The Lebanese Bakery

Lebanese Bakery menuOh, deep joy! I have found my perfect spot around the corner from the throng which is Covent Garden. Don’t get me wrong: I welcome visitors to this lovely city of ours, but it’s important to have a little corner of peace and quiet that one can call one’s own, with some great food at a reasonable price. I have found The Lebanese Bakery.

This contemporary café is close to those boutique shops and stalls selling retro clothes just like I once wore (how time flies), iffy tee-shirts just like I never did, and jewellery that I wish I could. There is plenty to see and do, but it gets more crowded as the day goes by. My advice: leave home or hotel early and have breakfast at the Lebanese Bakery; beat the crowds in delicious fashion.

The Lebanese Bakery is new, but it has already garnered a loyal following of locals and many of these seem actually to be Lebanese. That must be an accolade, and very handy if you are not sure what to order. The friendly and knowledgeable staff are on hand to make suggestions …or just order what those nice folks on the next table are having. That looks good.

Toppings for which to die

Lebanese Bakery eggsThe menu has its focus on bread. Not a hint of sliced white, but rather in-house made and baked flatbread, with toppings for which to die. Come hungry, as you will want to sample a couple of these Manousheh. Better still, invite some friends and enjoy a spread of both colour and flavour. And yes, there are even a few dessert versions for those with a sweet tooth.

Many people just must start the day with an egg. The Lebanese Bakery can provide that comforting brekkie fresh from the huge open oven. Try free-range farmhouse eggs cracked and cooked to still-runny perfection on manousheh bread with Awarma, which is lamb confit. This combines eggy goodness with aromatically seasoned meat. It’s a hearty breakfast and will set up any diner till lunchtime.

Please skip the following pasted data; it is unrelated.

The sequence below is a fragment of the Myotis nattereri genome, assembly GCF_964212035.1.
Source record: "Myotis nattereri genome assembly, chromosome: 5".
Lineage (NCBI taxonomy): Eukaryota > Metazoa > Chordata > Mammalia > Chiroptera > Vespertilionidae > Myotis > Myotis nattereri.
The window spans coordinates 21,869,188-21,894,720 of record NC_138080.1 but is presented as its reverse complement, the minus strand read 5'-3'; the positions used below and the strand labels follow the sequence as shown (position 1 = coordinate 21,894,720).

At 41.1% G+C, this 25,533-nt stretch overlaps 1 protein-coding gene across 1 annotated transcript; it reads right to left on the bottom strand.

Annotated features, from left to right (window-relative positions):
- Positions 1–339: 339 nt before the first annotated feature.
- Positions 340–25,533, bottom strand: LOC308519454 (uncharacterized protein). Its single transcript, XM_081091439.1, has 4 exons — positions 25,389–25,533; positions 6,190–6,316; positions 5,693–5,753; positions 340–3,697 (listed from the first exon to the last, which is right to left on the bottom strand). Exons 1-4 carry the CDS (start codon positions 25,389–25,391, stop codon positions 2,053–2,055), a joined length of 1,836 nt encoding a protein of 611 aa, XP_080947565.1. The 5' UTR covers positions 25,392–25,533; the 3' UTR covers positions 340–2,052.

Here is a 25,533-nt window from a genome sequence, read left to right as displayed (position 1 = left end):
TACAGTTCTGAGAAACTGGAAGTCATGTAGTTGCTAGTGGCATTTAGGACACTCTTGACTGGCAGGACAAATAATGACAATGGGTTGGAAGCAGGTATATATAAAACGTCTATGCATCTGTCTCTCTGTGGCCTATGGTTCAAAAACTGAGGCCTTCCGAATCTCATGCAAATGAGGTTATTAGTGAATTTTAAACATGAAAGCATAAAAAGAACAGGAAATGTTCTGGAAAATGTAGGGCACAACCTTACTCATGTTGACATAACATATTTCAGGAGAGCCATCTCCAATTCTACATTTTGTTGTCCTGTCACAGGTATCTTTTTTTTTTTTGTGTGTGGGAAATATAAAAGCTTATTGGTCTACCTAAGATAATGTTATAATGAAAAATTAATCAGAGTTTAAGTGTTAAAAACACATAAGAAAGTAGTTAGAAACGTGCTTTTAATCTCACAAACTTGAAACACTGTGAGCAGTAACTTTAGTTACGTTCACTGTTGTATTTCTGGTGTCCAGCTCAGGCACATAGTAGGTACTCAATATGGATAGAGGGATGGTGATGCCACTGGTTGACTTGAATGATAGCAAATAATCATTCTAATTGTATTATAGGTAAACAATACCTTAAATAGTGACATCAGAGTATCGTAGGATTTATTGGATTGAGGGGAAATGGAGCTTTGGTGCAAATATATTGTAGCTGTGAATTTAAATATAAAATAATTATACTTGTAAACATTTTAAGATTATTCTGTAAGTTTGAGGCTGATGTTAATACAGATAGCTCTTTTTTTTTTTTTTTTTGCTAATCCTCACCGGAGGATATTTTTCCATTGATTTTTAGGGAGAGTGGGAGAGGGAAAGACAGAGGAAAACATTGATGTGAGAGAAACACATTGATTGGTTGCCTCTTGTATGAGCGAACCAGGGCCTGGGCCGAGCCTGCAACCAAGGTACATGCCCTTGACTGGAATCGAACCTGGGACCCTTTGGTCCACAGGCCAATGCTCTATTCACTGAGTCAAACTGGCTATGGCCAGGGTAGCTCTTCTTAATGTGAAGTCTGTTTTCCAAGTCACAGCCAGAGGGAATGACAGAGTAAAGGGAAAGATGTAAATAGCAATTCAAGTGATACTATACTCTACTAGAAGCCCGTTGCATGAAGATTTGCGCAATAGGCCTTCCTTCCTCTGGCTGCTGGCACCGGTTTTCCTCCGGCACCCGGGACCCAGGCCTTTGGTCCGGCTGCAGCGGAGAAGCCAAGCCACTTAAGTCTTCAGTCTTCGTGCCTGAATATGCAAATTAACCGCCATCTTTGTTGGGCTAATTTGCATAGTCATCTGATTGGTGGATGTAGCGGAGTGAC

Manousheh works for every meal of the day and for snacks in between. I have my favourites and these I could eat at any time. Kids will love the simplicity of Akkawi which is manousheh bread topped with soft and delicate cow’s milk cheese. Lahmeh Bi Ajin, with pomegranate molasses, minced beef and lamb with onions, will have the diner hooked after only one bite. It’s aromatic, moist and would go perfectly with a glass of Lebanese wine! And then one could have a second course of Haleweh (halva) and Strawberry with green pistachios. This looks striking and its taste is remarkable. It’s sweet but with adult balance. It’s too good for kids – although they will not agree, I am sure!

The signature dishes here must be Zaatar, and Zaatar & Zaatar. No, dear reader, your favourite restaurant reviewer hasn’t developed a cut-and-paste stutter. These are two different manousheh breads, and each displaying that spice mix to great advantage. Zaatar is a preparation of herbs and can be found in spice shops already prepared, although every company will produce their own blend. Here it is used as a light but flavourful topping for flatbread.

Meltingly moreish

Lebanese Bakery bread
My must-try manousheh here is the curiously named Zaatar & Zaatar of tomato spread, thyme flower and fresh thyme, and it is outstanding. The topping is flavourful, bright with herbs and meltingly moreish. All the breads were good but this one has the edge.

The Lebanese Bakery has a great location and is open late enough to be handy for pre-theatre nibbles. The café is light and contemporary and just right for the location. This isn’t fast food, but more quality served very quickly. Prices are reasonable, too, and you can’t say that very often in this neighbourhood.

Opening hours:

Sunday – Wednesday: 08:00-22:00
Thursday – Saturday: 08:00-23:00

The Lebanese Bakery
Drury House
Russell Street
London WC2B 5HA

Phone: +44 (0) 203 8839033

Visit The Lebanese Bakery here